Margaret Fuller: Summer on the Lakes, in 1843(1844)
Margaret Fuller gained wide notice during the 1840s as one of the American Transcendentalist movement’s leading voices. Her work shared ideas in common with those of Ralph Waldo Emerson, Bronson Alcott, and Henry David Thoreau, among other writers, yet reflected distinctive concerns that were Fuller’s own. Through her published work, she sought to influence public opinion beyond the intellectual confines of her native New England. Fuller advocated freedom of expression tempered by high critical standards as a literary reviewer. As a journalist and travel writer, she sought to apply her reformist ideals to factual reportage. Her desire to advance women’s rights in American society led her to take on the conventions of her time as an essayist and author. Fuller’s works demonstrate her wide scope as a writer and her forward-thinking views about artistic, philosophical, and social questions.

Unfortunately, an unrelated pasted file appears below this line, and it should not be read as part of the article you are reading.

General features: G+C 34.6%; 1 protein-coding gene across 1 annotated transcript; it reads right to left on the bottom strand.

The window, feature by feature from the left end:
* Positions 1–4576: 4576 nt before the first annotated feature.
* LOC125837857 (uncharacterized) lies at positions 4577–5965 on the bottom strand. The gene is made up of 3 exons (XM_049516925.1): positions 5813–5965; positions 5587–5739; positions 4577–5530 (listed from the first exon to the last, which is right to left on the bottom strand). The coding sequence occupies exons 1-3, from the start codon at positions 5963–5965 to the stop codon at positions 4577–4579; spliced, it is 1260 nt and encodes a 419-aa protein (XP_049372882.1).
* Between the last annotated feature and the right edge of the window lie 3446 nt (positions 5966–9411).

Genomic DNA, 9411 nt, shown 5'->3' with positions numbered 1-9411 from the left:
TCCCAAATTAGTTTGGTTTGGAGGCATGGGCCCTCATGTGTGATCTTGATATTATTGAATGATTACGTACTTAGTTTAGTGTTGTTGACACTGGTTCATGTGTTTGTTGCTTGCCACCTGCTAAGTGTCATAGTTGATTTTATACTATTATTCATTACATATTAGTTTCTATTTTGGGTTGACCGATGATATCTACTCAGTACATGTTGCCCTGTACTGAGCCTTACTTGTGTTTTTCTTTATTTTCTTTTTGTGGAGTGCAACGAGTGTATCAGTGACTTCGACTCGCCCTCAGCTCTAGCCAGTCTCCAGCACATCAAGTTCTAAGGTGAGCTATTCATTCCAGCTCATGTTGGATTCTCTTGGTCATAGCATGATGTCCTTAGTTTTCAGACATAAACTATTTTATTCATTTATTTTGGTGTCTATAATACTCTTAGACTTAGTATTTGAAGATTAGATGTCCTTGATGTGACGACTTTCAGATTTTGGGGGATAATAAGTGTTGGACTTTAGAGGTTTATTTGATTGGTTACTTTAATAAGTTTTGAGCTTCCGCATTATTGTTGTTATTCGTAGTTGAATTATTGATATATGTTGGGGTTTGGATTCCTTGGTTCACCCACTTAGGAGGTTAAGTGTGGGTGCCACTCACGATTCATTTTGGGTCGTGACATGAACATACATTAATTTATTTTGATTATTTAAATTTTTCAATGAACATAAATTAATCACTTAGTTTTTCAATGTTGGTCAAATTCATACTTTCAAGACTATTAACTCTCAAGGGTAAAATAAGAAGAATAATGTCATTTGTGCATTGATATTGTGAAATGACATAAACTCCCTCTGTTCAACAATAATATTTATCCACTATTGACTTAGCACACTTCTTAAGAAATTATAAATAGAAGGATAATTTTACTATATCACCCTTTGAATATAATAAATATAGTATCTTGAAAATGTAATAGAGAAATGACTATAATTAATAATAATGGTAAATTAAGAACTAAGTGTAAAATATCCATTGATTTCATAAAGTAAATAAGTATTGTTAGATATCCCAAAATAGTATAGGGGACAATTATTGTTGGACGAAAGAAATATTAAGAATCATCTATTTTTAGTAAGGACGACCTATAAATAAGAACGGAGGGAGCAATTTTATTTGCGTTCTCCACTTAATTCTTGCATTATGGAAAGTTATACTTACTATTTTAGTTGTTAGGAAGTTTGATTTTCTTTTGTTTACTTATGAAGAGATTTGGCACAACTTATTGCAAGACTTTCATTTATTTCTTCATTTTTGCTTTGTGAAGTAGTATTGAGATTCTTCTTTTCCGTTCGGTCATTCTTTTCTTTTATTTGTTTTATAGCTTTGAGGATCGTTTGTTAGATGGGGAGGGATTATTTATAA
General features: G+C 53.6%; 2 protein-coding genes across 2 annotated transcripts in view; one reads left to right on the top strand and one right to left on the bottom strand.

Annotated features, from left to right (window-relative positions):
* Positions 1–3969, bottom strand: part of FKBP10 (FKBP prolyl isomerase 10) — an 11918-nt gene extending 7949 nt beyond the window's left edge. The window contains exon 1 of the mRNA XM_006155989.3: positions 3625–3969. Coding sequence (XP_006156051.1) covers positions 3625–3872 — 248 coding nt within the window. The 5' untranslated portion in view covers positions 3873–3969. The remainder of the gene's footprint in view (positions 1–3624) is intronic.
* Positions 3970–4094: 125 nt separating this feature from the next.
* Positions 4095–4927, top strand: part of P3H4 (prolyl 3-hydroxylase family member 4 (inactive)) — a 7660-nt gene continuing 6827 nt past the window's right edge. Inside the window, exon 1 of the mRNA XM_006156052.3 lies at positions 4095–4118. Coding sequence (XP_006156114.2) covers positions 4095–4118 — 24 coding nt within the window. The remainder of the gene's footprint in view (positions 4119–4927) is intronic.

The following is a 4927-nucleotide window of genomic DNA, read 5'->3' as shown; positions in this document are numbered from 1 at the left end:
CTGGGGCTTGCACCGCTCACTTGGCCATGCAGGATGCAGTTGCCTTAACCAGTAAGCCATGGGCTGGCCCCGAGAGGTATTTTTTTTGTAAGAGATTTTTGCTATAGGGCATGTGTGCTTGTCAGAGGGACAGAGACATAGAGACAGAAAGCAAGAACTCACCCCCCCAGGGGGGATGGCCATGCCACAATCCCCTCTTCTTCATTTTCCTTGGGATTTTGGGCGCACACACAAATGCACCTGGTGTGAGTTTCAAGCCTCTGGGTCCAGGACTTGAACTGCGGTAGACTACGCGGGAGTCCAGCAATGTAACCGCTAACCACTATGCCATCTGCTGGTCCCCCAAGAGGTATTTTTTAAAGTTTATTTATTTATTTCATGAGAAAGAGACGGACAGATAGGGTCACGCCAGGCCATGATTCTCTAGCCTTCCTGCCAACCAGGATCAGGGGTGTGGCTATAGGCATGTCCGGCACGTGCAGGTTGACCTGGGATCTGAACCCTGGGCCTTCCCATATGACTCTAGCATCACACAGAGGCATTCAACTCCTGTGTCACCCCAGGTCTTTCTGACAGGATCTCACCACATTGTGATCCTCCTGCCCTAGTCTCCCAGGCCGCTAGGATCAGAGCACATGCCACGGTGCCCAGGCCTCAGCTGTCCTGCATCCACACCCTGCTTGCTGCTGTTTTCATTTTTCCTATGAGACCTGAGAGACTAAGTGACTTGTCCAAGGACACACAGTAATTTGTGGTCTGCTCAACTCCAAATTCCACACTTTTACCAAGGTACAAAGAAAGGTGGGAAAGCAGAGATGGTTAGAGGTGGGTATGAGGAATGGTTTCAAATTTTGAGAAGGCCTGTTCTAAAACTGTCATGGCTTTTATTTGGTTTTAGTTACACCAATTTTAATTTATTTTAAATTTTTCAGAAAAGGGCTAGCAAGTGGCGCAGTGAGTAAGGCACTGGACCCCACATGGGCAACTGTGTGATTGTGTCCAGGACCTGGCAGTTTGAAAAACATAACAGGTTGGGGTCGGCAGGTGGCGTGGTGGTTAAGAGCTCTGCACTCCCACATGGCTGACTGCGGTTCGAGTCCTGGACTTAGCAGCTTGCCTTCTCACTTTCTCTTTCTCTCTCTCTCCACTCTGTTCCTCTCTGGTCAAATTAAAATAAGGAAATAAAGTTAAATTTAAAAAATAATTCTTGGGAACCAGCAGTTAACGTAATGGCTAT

In the summer of 1843, Fuller traveled to the Great Lakes region and journeyed...
Margaret Fuller (Library of Congress)View Full Size